Working at the extremes - Sony A7r + 10-18mm and Samsung Galaxy 2 Camera

Yesterday I took out a VERY interesting combination. Sony A7r, a 36MP 'Full-Frame' / 35mm fim size sensor camera with an e-mount aps-c 10-18mm zoom and a Samsung Galaxy 2, a 16MP 1/2.3 size sensor camera with a 23-483mm (35mm approx.) zoom. As the title says - Working at the extremes. Factor in some stormy weather and an old riverside town on a bank holiday and you have the right conditions for some fascinating photo opportunities. I had a great time.

I had one camera in each hand alternating between the two and it was a new, but rewarding way of working. I have some very different images and I've been processing some of them accordingly. I've often written that I treat my 'excursions' as a kind of photo essay of a place. These days I also like to try different post processing and the above are Photoshop and/or Snapseed. As you can see I didn't bother to remove the 10-18mm vignetting either, since these days it's almost obligatory to add that in anyway.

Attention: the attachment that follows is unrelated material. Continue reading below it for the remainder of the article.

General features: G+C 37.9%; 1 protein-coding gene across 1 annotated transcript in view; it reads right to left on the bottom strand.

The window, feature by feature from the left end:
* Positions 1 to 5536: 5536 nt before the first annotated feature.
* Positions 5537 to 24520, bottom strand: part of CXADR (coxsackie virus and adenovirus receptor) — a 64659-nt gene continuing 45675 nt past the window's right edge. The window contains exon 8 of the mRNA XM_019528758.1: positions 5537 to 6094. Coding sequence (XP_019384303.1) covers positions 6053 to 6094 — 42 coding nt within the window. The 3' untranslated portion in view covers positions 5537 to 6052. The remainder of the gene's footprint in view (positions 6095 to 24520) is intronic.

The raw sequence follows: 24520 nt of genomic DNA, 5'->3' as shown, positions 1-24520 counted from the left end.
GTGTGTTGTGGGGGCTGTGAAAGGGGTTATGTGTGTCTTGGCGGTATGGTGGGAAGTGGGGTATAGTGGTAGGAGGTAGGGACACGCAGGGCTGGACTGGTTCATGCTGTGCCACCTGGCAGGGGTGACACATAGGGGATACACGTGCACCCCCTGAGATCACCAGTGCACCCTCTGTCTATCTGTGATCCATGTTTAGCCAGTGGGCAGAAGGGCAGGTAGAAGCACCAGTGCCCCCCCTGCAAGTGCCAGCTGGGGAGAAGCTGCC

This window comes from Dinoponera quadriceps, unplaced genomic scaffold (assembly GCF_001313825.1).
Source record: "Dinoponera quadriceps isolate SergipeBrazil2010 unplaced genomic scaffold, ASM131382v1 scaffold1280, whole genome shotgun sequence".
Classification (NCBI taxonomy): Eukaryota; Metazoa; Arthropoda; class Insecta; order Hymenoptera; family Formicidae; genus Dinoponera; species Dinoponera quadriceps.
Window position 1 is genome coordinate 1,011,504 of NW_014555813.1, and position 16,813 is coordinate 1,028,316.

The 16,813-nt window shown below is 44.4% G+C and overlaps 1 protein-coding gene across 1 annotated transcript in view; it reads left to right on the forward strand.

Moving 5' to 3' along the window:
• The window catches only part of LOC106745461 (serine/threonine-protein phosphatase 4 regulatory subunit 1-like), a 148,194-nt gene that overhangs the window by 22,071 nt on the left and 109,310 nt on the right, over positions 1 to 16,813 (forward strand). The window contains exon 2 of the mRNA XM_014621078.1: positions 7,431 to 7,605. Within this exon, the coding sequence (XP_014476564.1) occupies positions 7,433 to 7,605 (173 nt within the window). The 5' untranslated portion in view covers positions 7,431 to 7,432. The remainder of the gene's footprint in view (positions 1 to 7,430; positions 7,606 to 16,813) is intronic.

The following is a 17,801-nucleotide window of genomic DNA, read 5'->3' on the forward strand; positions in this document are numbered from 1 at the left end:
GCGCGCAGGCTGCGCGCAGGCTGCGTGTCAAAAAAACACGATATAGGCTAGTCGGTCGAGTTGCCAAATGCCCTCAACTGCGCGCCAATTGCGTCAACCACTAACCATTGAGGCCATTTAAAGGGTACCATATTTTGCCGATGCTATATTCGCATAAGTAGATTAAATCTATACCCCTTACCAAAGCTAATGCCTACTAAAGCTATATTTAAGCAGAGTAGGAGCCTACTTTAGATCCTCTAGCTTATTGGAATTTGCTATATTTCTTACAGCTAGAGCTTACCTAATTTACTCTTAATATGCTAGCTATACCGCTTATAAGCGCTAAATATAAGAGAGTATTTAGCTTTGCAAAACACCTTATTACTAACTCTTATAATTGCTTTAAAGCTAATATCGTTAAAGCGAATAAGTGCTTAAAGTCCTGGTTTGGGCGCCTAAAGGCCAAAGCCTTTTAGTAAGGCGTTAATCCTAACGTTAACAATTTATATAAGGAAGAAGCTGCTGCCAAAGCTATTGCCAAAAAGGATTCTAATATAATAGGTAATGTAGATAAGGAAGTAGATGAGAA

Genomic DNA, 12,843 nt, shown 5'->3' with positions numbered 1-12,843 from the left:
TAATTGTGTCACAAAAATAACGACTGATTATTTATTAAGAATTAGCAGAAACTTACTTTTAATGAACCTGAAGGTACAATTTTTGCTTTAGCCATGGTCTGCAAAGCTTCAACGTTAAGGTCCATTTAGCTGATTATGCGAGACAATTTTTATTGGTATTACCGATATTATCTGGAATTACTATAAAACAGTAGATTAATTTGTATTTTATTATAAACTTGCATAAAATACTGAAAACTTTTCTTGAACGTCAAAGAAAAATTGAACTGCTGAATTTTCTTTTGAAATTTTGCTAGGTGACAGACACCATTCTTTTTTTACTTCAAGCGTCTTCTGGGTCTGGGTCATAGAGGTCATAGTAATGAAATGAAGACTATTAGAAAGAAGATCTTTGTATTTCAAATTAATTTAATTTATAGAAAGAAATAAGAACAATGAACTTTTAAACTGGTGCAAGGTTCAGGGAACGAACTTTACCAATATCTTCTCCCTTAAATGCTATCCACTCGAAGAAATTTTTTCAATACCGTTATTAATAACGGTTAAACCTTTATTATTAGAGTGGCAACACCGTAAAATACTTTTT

The Samsung is actually very addictive. That zoom opens up all sorts of possibilities and I'm getting used to seeing things way in the distance and realising that I can actually photograph them. The dog was shot at the far end of that zoom, but with the incredible depth of field the micro sensor offers it doesn't look it. Gear is only as good as the possibilities it offers and this combination of what are my 'best' and 'worst' cameras in terms of IQ proved interesting to say the least. 

And I have to say via my whole 'Smartphone Aesthetic' and 'ART of point of shoot' explorations I'm producing some very different looking images. Now whether that's a good or bad thing only time will tell, but I'm genuinely enthused by this and look forward to my photo trips with a sense of anticipation and yes, excitement. Now that's when photo gear and camera kit means something and has a genuine value other than just owning it and when it actually becomes worth something beyond it's financial cost and (non) bragging rights. I've been sidetracked up the IQ cul-de-sac like many others, but at the moment it's me controlling the gear and making the decisions for aesthetic rather than technical reasons and that's both liberating and stimulating. Long may it continue.

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